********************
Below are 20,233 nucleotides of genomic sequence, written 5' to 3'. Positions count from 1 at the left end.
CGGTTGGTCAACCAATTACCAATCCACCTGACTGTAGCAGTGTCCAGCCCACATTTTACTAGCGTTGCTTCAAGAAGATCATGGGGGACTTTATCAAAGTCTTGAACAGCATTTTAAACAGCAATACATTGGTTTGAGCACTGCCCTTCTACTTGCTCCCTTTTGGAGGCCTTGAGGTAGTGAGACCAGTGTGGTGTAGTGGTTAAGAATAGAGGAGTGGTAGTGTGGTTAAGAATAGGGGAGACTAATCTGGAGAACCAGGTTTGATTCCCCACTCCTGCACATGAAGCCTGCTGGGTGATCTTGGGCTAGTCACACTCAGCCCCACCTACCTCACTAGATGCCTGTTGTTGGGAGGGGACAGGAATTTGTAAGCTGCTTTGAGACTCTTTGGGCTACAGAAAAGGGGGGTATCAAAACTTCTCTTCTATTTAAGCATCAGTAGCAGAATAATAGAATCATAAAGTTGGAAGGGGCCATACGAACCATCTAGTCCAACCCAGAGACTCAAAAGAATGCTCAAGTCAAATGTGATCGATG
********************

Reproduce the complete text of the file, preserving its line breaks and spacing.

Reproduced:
Below are 20,233 nucleotides of genomic sequence, written 5' to 3'. Positions count from 1 at the left end.
CGGTTGGTCAACCAATTACCAATCCACCTGACTGTAGCAGTGTCCAGCCCACATTTTACTAGCGTTGCTTCAAGAAGATCATGGGGGACTTTATCAAAGTCTTGAACAGCATTTTAAACAGCAATACATTGGTTTGAGCACTGCCCTTCTACTTGCTCCCTTTTGGAGGCCTTGAGGTAGTGAGACCAGTGTGGTGTAGTGGTTAAGAATAGAGGAGTGGTAGTGTGGTTAAGAATAGGGGAGACTAATCTGGAGAACCAGGTTTGATTCCCCACTCCTGCACATGAAGCCTGCTGGGTGATCTTGGGCTAGTCACACTCAGCCCCACCTACCTCACTAGATGCCTGTTGTTGGGAGGGGACAGGAATTTGTAAGCTGCTTTGAGACTCTTTGGGCTACAGAAAAGGGGGGTATCAAAACTTCTCTTCTATTTAAGCATCAGTAGCAGAATAATAGAATCATAAAGTTGGAAGGGGCCATACGAACCATCTAGTCCAACCCAGAGACTCAAAAGAATGCTCAAGTCAAATGTGATCGATG